When you have more confidence in your skills, you perform a song differently. Look them in the eye and communicate what you (or your character) have to say! Being someone else for a little while in a play or opera often makes it easier. Being comfortable enough with yourself to let the inhibitions go and try to sing the song and be the character from Guys and Dolls or convey the meaning of Danny Boy in a performance can unleash a different part of a person. Once you can do that, it affects YOU in everyday life.
(Remember that quiet girl who had a hard time talking at the party because she was too shy? Once a student has sung a song in a performance, the quiet, reserved person may start to come out of her shell, be confident enough to look a person in the eye in a conversation, or speak up in class!).
Have you ever had this experience or know of someone who has? I would love to hear about it!
Does a more confident singer and person communicate more effectively? Let me know your thoughts and tune in next week for how singing can help communication skills.
Wednesday, June 5, 2013
Singing Lessons Help to Increase Concentration and Focus (Part 6 of 12 of What Singing Lessons Can Do For You!)
Musical study requires the ability to focus on details for periods of time. How do you sing that phrase with a long, smooth line? What is that rhythm? From reading music on the page to creating the music with our bodies, music making involves concentration and focus.
Those notes are small on the page. To interpret and read them, a student must be able to block out other influences and concentrate on the task at hand. No one else can do it for them as they cannot hide in a big class. The singing teacher helps each student to process the information on the page. Then their brains must interpret the notes and tell their bodies what to do. Repetition of the process to play or sing the phrase as it is written is necessary. Repeat, repeat, and the body and brain remember it. Repeat and add another command such as 'make these 4 measures one phrase and sing it in one breath' and one must really focus. Concentration is a must to do these things. It carries over to other parts of your life!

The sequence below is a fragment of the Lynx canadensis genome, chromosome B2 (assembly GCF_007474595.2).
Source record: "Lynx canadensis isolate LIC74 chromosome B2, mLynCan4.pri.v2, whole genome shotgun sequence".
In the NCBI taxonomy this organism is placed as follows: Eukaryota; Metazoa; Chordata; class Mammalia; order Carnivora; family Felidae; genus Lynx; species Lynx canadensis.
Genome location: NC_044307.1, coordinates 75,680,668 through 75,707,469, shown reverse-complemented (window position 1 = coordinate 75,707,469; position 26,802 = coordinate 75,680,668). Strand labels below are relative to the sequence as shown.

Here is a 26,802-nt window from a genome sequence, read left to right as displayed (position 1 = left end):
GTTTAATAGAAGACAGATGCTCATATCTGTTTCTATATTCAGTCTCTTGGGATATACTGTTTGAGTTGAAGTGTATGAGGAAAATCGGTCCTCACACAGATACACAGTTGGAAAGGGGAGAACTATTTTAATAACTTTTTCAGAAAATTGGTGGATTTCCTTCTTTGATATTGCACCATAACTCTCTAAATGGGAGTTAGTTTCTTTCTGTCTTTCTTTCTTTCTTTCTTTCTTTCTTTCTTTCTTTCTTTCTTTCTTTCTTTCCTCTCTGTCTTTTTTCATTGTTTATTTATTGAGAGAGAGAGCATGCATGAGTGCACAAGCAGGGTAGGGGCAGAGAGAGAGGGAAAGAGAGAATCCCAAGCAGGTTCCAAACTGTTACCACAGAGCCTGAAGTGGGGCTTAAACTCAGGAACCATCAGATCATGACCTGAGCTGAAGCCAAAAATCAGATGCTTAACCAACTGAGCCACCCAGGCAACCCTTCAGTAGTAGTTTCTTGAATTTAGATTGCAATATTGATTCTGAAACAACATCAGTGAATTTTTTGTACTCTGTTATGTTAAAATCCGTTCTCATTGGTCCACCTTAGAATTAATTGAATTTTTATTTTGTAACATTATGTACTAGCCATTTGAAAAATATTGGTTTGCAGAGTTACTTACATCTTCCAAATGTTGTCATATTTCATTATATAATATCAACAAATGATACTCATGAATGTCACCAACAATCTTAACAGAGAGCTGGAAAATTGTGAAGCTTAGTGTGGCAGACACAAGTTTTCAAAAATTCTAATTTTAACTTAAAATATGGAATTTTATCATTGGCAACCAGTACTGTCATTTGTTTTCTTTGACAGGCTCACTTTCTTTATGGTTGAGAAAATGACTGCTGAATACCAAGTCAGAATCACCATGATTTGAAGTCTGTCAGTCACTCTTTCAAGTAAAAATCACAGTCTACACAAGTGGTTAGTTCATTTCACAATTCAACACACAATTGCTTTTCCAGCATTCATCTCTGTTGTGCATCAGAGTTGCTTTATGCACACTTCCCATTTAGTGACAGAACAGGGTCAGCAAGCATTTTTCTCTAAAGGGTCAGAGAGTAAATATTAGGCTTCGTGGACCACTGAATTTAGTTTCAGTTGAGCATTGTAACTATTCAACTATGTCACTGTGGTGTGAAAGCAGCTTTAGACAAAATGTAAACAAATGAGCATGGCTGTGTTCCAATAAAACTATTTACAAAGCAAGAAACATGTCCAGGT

Just like when reading aloud as a young child, someone learning to read notes must learn to interpret what they are singing as they go. Remember the days that we spent following the words on the page with our fingers to help us to keep our place when we read? Were you ever asked if you understood what you just read? Learning to read can be a challenging task. Learning to read music facilitates reading words as it uses symbols that need to be interpreted just like words do. Eventually reading and reading music gets easier and you DO understand it the first time. The process of the eyes following notes (words) left to right gets easier with repetition and processing.
When singing, another form of focus comes in to play- what is my body really doing? Not only does your brain need to interpret the notes and words it sees, but it needs to multi-task and tell your body what to do. It sends a message to your vocal cords to vibrate at a certain speed to create that specific note. It also sends a note to inhale, fill our lungs with air, and control the exhale. We are not consciously aware of all of the messages, but learn to help our body control the messages more clearly. We can think, 'breathe slowly and deeply on the inhale and control the exhale so I can sing the whole phrase' or 'I want to sing this phrase in one breath, let me see how I can stretch my breath to accomplish that.'
These are complex thoughts when put together in a long strand in a sequence. This helps us increase our focus, concentration, and multi-functioning brain capacity! What great qualities to learn to help us to create beautiful music and accomplish so many other things in our lives!!
What are your thoughts about how musical study increases concentration and focus?